All good leaders possess a heightened sense of awareness--an ability to read situations in which they find themselves and act accordingly.
Great leaders take this one step further. They are not only aware; they are also self-aware. They know much about themselves. Perhaps not everything (who of us knows him- or herself entirely?), but more than most.
Driven by innate curiosity, passion, and a desire to improve what they do, truly committed leaders know more about themselves today than they did a year ago. If you want to start building your self-awareness in areas that will yield immediate (positive) results in how you lead, start with these three:
Do you typically undershoot or overshoot? The single most immediate area for self-awareness improvement I see in most leaders is to gain a clear understanding of how they set goals (formally and informally). Again and again I work with leaders unaware that they are consistently playing small ball (setting goals that are way too conservative given their talents) or forever overreaching (setting goals they won't achieve, causing disappointment for themselves and exhaustion in their team).
You can perform a self-analysis by using this routine: Grab a legal pad, write out the last five or six leadership goals you set yourself, and jot down whether or not you undershot or overshot. See if you can decipher a pattern.
Not sure? Ask colleagues. Still not sure? Keep a running log for a month or two.
Once you know which is your tendency, the key of course is to recalibrate your goal setting. If you're undershooting, set your goals higher, step by step. If you're consistently overshooting, lower them, little by little.
Once you've hit your sweet spot and are consistently hitting near or at the goals you set, you will of course want to start edging those goals upward. Nothing wrong with that--pushing goals based on a record of consistent success is a good thing.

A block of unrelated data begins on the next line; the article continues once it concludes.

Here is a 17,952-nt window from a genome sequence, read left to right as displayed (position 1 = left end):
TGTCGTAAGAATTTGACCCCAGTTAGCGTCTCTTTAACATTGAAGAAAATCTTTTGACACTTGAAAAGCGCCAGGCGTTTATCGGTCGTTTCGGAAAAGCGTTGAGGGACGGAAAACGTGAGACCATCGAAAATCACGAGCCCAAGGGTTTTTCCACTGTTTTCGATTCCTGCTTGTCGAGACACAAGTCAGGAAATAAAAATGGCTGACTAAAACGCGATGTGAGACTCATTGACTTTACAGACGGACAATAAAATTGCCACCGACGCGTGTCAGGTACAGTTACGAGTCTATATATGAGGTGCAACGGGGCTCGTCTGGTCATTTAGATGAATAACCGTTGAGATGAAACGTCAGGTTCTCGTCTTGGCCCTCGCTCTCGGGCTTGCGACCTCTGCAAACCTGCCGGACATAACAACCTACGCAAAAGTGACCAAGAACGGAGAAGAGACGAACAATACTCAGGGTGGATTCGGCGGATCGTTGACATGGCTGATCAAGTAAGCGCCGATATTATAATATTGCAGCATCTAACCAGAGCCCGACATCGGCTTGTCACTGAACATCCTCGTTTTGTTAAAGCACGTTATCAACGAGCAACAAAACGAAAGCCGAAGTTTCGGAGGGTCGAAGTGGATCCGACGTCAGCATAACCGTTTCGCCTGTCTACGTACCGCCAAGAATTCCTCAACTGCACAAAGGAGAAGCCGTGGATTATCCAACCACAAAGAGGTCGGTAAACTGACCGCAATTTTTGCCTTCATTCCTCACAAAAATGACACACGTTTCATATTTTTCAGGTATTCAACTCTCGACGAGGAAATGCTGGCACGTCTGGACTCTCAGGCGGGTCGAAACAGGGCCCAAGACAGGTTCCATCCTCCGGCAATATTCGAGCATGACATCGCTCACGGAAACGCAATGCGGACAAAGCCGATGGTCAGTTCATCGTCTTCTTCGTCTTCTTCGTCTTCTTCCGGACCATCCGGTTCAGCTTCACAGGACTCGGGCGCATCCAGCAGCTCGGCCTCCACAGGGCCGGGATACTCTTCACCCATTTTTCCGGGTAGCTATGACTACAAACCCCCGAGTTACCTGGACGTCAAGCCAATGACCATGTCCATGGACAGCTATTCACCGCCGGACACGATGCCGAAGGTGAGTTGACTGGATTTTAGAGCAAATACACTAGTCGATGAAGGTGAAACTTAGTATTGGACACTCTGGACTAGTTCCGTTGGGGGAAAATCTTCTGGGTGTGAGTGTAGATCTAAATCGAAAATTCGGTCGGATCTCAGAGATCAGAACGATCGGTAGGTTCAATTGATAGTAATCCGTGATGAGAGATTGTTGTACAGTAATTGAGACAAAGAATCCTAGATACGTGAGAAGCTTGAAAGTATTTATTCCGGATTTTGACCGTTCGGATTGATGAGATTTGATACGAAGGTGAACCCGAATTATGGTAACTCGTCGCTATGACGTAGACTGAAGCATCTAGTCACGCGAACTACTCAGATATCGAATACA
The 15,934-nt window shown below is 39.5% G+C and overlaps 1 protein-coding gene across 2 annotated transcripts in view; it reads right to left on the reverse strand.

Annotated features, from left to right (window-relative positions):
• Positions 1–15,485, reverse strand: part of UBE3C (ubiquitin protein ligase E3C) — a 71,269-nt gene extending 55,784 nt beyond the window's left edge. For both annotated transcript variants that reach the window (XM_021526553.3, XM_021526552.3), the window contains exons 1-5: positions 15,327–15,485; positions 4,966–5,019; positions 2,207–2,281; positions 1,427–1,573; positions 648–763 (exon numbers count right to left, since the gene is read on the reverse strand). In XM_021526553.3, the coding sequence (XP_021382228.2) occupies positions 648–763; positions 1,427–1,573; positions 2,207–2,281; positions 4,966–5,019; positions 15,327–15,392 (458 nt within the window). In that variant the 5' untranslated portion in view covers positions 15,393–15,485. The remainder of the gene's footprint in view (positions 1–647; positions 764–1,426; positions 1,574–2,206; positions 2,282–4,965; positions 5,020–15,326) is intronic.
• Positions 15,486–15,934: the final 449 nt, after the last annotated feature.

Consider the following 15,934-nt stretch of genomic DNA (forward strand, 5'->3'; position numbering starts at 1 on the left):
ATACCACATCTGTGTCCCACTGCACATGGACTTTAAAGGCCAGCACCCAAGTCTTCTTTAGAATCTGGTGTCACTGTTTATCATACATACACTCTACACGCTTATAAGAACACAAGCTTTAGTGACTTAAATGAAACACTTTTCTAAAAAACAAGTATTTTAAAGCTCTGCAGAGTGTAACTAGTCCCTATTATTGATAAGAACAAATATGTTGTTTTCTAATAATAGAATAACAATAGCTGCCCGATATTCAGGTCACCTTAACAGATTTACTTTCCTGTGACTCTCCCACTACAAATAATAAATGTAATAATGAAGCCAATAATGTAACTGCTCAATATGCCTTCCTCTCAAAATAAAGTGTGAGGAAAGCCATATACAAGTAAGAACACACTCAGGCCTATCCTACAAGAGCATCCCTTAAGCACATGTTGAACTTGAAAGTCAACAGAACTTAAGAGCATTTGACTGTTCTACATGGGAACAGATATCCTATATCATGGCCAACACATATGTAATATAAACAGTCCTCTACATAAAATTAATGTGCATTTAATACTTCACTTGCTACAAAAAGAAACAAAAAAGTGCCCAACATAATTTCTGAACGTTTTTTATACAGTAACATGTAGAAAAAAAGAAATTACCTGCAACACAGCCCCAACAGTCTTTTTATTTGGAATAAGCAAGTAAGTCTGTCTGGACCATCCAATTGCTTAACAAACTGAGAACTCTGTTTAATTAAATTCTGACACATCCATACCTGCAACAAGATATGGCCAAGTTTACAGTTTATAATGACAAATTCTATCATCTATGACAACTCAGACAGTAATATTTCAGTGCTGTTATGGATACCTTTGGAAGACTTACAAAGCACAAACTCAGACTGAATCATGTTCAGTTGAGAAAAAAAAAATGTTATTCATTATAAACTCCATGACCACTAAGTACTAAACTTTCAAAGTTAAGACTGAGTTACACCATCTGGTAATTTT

Is your tendency to analyze, fix, or delegate? The second area I see leaders gain the biggest advantage from understanding is in knowing how they respond when things go wrong.
Broadly, there are three possible responses: analyze what just happened; "just fix it"; delegate responsibility for fixing it to someone else. (These broadly map to the Processor, Operator, and Visionary styles of leadership, respectively.)
Try the same exercise as before: Take a yellow pad, list the last five or six things that have gone wrong on your watch, and jot down what you did in response. If in most cases you responded with a mixture of all three possible responses (some analysis, some direction, and some delegation), then all is well. If you consistently responded by going straight to one option (analyze, fix, or delegate), then you have a challenge ahead--you're taking a knee-jerk, and hence blinkered, approach to problem solving.
Try slowing down the time you take to respond when faced with decisions like this. Force yourself to consider all three options: Do I need more information here before making a decision about what to do?; Do I need to intervene here directly?; Is there someone else who could fix this better and quicker than I?
Do you usually say yes or no? This last one is easy to analyze but just as profound: Do you consistently say yes to everything that comes your way, causing you to overcommit and underdeliver? Or do you consistently say no, building a reputation as a stick in the mud and missing opportunities to innovate?
You don't need the yellow pad this time--just go ask folks who know you. If you have a tendency toward one or the other, believe me, they'll know.
The answer? Well, sometimes the answer even to a leadership challenge is a no-brainer. As one of my earliest mentors said to me when I explained a behavioral problem I was having: "Just stop that. Now."
Download a free chapter from the author's book "The Synergist: How to Lead Your Team to Predictable Success," which provides a comprehensive model for developing leadership self-awareness.